Welcome to The Woodstock Bookshop

The shop opened in May 2008 and is on the main road in Woodstock, just next to the bus stop. We can supply most books to order by the next day and have several thousand books in stock: to order books ring or email the shop. We have a large selection of children's books and are happy to advise and recommend. We can also supply second-hand and out-of-print titles. We offer discounts for school orders and for book clubs and have a free local delivery service.

We were on the regional shortlist for Independent Bookshop of the Year in 2009, 2013 and 2017, and listed in the Independent's Top 50 UK Bookshops.

BOOK GROUPS
Two monthly book groups take place at the bookshop - a poetry group, initially formed to read collections submitted for the annual T S Eliot Prize and now following a slightly wider brief; and a book group focusing more on fiction. Both are open to everyone but occasionally space is limited - please contact us for details.

BOOKSHOP TALKS
We hold a series of informal talks and readings throughout the year. If you buy any book at the talk the cost of the ticket will be deducted. Please ring or email to book a place - early booking advisable.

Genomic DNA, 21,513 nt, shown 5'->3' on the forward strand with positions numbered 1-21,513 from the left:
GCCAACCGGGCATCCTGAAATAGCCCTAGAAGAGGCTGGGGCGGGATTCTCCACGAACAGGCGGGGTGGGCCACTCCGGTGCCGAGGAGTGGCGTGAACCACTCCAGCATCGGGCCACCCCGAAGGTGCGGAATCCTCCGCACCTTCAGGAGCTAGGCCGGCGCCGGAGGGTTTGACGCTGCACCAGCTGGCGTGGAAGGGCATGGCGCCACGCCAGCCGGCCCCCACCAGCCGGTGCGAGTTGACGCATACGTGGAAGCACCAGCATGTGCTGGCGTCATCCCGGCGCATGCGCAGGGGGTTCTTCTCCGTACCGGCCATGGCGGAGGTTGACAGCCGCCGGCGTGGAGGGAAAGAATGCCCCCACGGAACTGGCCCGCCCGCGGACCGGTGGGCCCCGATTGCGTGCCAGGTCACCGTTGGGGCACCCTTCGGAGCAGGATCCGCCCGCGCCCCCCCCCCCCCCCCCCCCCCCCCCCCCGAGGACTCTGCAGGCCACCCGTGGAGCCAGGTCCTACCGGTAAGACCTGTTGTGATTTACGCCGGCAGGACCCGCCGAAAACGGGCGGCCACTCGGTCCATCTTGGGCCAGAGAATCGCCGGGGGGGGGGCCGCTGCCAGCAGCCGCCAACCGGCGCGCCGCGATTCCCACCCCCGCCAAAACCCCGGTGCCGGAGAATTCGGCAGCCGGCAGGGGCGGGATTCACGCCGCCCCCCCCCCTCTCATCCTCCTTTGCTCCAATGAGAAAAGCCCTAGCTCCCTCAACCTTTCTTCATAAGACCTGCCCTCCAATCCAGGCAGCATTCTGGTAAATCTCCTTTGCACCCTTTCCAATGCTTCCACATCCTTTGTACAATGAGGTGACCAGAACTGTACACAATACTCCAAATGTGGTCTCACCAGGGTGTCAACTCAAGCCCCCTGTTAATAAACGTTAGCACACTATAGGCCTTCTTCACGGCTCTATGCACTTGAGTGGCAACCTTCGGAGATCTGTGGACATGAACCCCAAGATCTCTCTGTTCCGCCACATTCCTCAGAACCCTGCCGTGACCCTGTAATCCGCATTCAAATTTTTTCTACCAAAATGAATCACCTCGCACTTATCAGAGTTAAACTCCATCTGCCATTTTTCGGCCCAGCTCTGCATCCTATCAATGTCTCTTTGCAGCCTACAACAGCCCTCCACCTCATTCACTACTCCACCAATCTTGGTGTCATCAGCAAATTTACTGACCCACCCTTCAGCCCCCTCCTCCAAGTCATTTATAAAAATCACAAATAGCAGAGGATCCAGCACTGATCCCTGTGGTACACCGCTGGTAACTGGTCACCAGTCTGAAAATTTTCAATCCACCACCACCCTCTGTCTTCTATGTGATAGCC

WOODSTOCK POETRY FESTIVAL
This year (November 9-11) is the 7th Woodstock Poetry Festival - organised entirely by the bookshop. Full details below.

The Woodstock Literature Society also holds an excellent series of monthly talks - do visit their website for further details.

Twitter: @WoodstockBooks

Tuesday, 31 May 2011

Henning Mankell comes to town



We had a fabulous afternoon on saturday - the church in Woodstock was packed with around 300 people and the BBC did a superbly professional job on the sound system so everyone heard perfectly. It was fascinating being part of a broadcast - Karen, the producer of the BBC World Book Club, told us what to expect and not to worry about fluffing our questions as the recording wasn't going out live, and Harriet Gilbertt, the interviewer, also put people at ease. And then we were off - Harriet's voice changed immediately into a BBC announcer's voice, and Henning Mankell began unexpectedly with a short speech about voice amplification, questioning the need for microphones in a church where people have spoken and been heard for hundreds of years unaided. The amplification was, in this instance, necessary as there was a soundman, Tim, in the vestry, recording everything for a broadcast on the BBC World Service on July 2nd at 11 am. So if you were not able to be there on saturday or would like to hear it all again and find out the differences between a live and an edited discussion, you can listen to the radio on July 2nd.
The top picture shows Harriet Gilbertt introducing Henning Mankell; the one below shows the aftermath of the talk, me on the left and Henning Mankell in the middle, signing books.

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